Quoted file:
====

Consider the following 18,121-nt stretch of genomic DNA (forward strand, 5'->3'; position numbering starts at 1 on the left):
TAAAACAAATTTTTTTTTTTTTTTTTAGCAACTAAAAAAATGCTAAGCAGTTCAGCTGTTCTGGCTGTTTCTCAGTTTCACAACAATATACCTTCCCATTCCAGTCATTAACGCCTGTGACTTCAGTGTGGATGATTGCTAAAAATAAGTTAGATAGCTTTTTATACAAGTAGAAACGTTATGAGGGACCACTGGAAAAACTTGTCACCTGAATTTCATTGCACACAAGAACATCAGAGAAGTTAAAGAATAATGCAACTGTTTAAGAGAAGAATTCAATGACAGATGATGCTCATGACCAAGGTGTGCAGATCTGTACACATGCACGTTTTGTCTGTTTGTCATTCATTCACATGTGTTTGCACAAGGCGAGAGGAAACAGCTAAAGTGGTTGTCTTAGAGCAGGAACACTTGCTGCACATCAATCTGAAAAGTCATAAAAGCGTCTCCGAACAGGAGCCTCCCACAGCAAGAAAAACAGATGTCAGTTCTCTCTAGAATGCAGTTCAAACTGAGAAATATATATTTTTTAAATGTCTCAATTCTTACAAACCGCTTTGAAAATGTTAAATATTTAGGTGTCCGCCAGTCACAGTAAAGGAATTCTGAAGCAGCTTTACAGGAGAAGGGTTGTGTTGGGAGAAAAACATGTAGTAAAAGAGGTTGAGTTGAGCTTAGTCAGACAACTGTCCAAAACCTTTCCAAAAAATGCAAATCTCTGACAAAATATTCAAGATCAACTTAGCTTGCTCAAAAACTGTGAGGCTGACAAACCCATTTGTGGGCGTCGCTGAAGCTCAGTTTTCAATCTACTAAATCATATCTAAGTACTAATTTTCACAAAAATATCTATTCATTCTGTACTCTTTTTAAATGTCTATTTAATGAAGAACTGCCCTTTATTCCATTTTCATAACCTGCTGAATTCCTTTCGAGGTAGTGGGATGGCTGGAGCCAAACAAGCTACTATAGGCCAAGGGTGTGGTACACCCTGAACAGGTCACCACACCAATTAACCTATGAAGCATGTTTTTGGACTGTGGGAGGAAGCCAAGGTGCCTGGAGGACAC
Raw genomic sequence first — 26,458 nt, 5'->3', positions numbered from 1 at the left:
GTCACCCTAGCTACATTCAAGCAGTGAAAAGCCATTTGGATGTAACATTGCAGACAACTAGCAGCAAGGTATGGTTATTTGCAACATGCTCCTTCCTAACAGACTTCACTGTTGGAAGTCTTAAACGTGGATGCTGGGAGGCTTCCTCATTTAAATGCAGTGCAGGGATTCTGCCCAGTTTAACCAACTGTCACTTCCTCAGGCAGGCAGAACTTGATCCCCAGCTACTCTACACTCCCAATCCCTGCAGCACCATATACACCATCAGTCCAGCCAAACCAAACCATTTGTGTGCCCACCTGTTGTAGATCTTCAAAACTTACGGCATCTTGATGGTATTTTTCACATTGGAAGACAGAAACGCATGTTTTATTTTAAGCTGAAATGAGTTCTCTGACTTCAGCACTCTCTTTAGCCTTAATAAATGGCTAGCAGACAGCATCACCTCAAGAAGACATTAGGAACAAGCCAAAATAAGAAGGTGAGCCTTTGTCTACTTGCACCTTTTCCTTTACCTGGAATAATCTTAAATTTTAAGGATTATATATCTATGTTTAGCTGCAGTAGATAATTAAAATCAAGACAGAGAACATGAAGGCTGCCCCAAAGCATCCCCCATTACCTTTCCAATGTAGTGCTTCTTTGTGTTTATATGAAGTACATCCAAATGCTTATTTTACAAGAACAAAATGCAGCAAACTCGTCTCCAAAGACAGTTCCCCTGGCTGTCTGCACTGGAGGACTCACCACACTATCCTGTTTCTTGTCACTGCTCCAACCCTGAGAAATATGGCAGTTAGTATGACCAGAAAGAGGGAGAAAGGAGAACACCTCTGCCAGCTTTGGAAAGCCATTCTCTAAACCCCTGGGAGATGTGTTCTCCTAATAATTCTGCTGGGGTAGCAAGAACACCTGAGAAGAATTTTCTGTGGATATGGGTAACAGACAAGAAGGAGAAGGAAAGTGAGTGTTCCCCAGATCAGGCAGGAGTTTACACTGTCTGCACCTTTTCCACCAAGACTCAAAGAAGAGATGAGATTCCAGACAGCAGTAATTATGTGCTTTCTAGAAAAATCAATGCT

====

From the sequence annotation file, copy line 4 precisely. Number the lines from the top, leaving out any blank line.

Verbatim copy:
GTCACCCTAGCTACATTCAAGCAGTGAAAAGCCATTTGGATGTAACATTGCAGACAACTAGCAGCAAGGTATGGTTATTTGCAACATGCTCCTTCCTAACAGACTTCACTGTTGGAAGTCTTAAACGTGGATGCTGGGAGGCTTCCTCATTTAAATGCAGTGCAGGGATTCTGCCCAGTTTAACCAACTGTCACTTCCTCAGGCAGGCAGAACTTGATCCCCAGCTACTCTACACTCCCAATCCCTGCAGCACCATATACACCATCAGTCCAGCCAAACCAAACCATTTGTGTGCCCACCTGTTGTAGATCTTCAAAACTTACGGCATCTTGATGGTATTTTTCACATTGGAAGACAGAAACGCATGTTTTATTTTAAGCTGAAATGAGTTCTCTGACTTCAGCACTCTCTTTAGCCTTAATAAATGGCTAGCAGACAGCATCACCTCAAGAAGACATTAGGAACAAGCCAAAATAAGAAGGTGAGCCTTTGTCTACTTGCACCTTTTCCTTTACCTGGAATAATCTTAAATTTTAAGGATTATATATCTATGTTTAGCTGCAGTAGATAATTAAAATCAAGACAGAGAACATGAAGGCTGCCCCAAAGCATCCCCCATTACCTTTCCAATGTAGTGCTTCTTTGTGTTTATATGAAGTACATCCAAATGCTTATTTTACAAGAACAAAATGCAGCAAACTCGTCTCCAAAGACAGTTCCCCTGGCTGTCTGCACTGGAGGACTCACCACACTATCCTGTTTCTTGTCACTGCTCCAACCCTGAGAAATATGGCAGTTAGTATGACCAGAAAGAGGGAGAAAGGAGAACACCTCTGCCAGCTTTGGAAAGCCATTCTCTAAACCCCTGGGAGATGTGTTCTCCTAATAATTCTGCTGGGGTAGCAAGAACACCTGAGAAGAATTTTCTGTGGATATGGGTAACAGACAAGAAGGAGAAGGAAAGTGAGTGTTCCCCAGATCAGGCAGGAGTTTACACTGTCTGCACCTTTTCCACCAAGACTCAAAGAAGAGATGAGATTCCAGACAGCAGTAATTATGTGCTTTCTAGAAAAATCAATGCT